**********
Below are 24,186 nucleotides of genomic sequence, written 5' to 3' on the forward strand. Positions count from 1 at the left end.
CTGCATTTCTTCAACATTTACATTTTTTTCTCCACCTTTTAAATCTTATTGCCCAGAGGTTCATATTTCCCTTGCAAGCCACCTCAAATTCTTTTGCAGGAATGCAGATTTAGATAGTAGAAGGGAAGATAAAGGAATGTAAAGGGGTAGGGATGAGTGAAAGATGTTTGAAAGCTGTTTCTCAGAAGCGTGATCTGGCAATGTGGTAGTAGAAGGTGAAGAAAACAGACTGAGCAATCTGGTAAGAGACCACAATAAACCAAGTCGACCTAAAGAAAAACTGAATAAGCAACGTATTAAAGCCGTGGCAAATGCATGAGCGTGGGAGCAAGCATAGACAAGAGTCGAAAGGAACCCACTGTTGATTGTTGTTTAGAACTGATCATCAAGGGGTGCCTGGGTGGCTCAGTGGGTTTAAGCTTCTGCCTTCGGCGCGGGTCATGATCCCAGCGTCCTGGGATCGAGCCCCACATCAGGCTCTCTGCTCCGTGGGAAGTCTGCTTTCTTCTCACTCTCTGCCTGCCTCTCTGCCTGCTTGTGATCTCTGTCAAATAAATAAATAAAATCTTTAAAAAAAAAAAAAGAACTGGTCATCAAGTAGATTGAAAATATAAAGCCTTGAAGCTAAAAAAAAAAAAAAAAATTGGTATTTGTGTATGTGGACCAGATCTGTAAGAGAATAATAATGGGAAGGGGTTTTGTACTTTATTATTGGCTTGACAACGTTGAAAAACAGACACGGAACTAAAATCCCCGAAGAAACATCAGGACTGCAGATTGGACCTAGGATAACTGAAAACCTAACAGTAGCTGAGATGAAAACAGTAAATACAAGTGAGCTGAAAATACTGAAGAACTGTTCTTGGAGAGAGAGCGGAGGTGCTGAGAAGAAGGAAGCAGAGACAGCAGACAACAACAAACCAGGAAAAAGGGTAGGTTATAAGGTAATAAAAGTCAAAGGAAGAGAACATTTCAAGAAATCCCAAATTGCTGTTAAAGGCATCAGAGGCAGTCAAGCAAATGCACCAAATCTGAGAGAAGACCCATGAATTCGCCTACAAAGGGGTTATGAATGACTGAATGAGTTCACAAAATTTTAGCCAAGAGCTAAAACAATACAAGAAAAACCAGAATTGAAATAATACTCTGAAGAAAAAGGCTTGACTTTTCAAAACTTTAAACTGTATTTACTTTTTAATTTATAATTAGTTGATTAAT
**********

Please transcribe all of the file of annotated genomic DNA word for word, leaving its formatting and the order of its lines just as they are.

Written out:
Below are 24,186 nucleotides of genomic sequence, written 5' to 3' on the forward strand. Positions count from 1 at the left end.
CTGCATTTCTTCAACATTTACATTTTTTTCTCCACCTTTTAAATCTTATTGCCCAGAGGTTCATATTTCCCTTGCAAGCCACCTCAAATTCTTTTGCAGGAATGCAGATTTAGATAGTAGAAGGGAAGATAAAGGAATGTAAAGGGGTAGGGATGAGTGAAAGATGTTTGAAAGCTGTTTCTCAGAAGCGTGATCTGGCAATGTGGTAGTAGAAGGTGAAGAAAACAGACTGAGCAATCTGGTAAGAGACCACAATAAACCAAGTCGACCTAAAGAAAAACTGAATAAGCAACGTATTAAAGCCGTGGCAAATGCATGAGCGTGGGAGCAAGCATAGACAAGAGTCGAAAGGAACCCACTGTTGATTGTTGTTTAGAACTGATCATCAAGGGGTGCCTGGGTGGCTCAGTGGGTTTAAGCTTCTGCCTTCGGCGCGGGTCATGATCCCAGCGTCCTGGGATCGAGCCCCACATCAGGCTCTCTGCTCCGTGGGAAGTCTGCTTTCTTCTCACTCTCTGCCTGCCTCTCTGCCTGCTTGTGATCTCTGTCAAATAAATAAATAAAATCTTTAAAAAAAAAAAAAGAACTGGTCATCAAGTAGATTGAAAATATAAAGCCTTGAAGCTAAAAAAAAAAAAAAAAATTGGTATTTGTGTATGTGGACCAGATCTGTAAGAGAATAATAATGGGAAGGGGTTTTGTACTTTATTATTGGCTTGACAACGTTGAAAAACAGACACGGAACTAAAATCCCCGAAGAAACATCAGGACTGCAGATTGGACCTAGGATAACTGAAAACCTAACAGTAGCTGAGATGAAAACAGTAAATACAAGTGAGCTGAAAATACTGAAGAACTGTTCTTGGAGAGAGAGCGGAGGTGCTGAGAAGAAGGAAGCAGAGACAGCAGACAACAACAAACCAGGAAAAAGGGTAGGTTATAAGGTAATAAAAGTCAAAGGAAGAGAACATTTCAAGAAATCCCAAATTGCTGTTAAAGGCATCAGAGGCAGTCAAGCAAATGCACCAAATCTGAGAGAAGACCCATGAATTCGCCTACAAAGGGGTTATGAATGACTGAATGAGTTCACAAAATTTTAGCCAAGAGCTAAAACAATACAAGAAAAACCAGAATTGAAATAATACTCTGAAGAAAAAGGCTTGACTTTTCAAAACTTTAAACTGTATTTACTTTTTAATTTATAATTAGTTGATTAAT